Scientists today are able to observe the formation of stars from a hot gas cloud. Formation from a warm mass of gas also applies to the creation of the universe. The creation of the universe as described in the Qur'an confirms this scientific discovery in the following verse:
He placed firmly embedded mountains on it, towering over it, and blessed it and measured out its nourishment in it, laid out for those who seek it-all in four days. Then He turned to heaven when it was smoke and said to it and to the Earth, "Come willingly or unwillingly." They both said, "We come willingly." (Surah Fussilat, 10-11)
The Arabic word for "samaa'," translated here as "heaven," refers to the entire universe. The word "dukhaanun" for "smoke" describes the matter before the universe took its shape-the hot, cosmic smoke present during the creation of the universe, as now acknowledged by scientist.5 This word in the Qur'an, in pinpoint fashion, describes this smoke very accurately for it is a warm body of gas containing mobile particles connected to solid substances. Here, the Qur'an has employed the most appropriate word from the Arabic language for describing the appearance of this phase of the universe. Let us note that only in the 20th century have scientists discovered that the universe emerged from a hot gas in the form of smoke.In addition, the word "thumma," translated as "then" in the expression "Then He turned to heaven when it was smoke," bears other meanings such as "at this, in addition, furthermore, moreover, again, once more." Here, "thumma" is employed not as an expression of time, but as an additional clarification.*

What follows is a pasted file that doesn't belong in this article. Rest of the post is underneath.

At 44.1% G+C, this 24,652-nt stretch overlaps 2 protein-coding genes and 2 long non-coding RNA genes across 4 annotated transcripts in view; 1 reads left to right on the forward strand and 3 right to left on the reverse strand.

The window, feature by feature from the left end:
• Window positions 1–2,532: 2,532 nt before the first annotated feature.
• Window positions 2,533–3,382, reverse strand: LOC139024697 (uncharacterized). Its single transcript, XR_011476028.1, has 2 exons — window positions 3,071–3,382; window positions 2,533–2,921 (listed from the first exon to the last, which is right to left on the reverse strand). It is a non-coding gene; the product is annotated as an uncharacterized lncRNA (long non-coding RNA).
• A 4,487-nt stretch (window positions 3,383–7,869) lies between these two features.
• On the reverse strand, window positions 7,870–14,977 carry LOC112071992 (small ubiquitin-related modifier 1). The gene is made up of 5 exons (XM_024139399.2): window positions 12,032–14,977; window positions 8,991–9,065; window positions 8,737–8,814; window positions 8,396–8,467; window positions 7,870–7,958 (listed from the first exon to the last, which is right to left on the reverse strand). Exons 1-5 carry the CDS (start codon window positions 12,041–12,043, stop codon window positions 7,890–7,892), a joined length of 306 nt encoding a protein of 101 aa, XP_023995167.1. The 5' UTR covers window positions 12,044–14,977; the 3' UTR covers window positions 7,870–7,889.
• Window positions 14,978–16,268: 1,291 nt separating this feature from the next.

The fact that such information about the creation of the universe is given in the Qur'an is nothing short of a miracle of the Qur'an.
*Abu-I A'la Mawdudi, "Tafhimul Quran;" www.enfal.de/tefhim/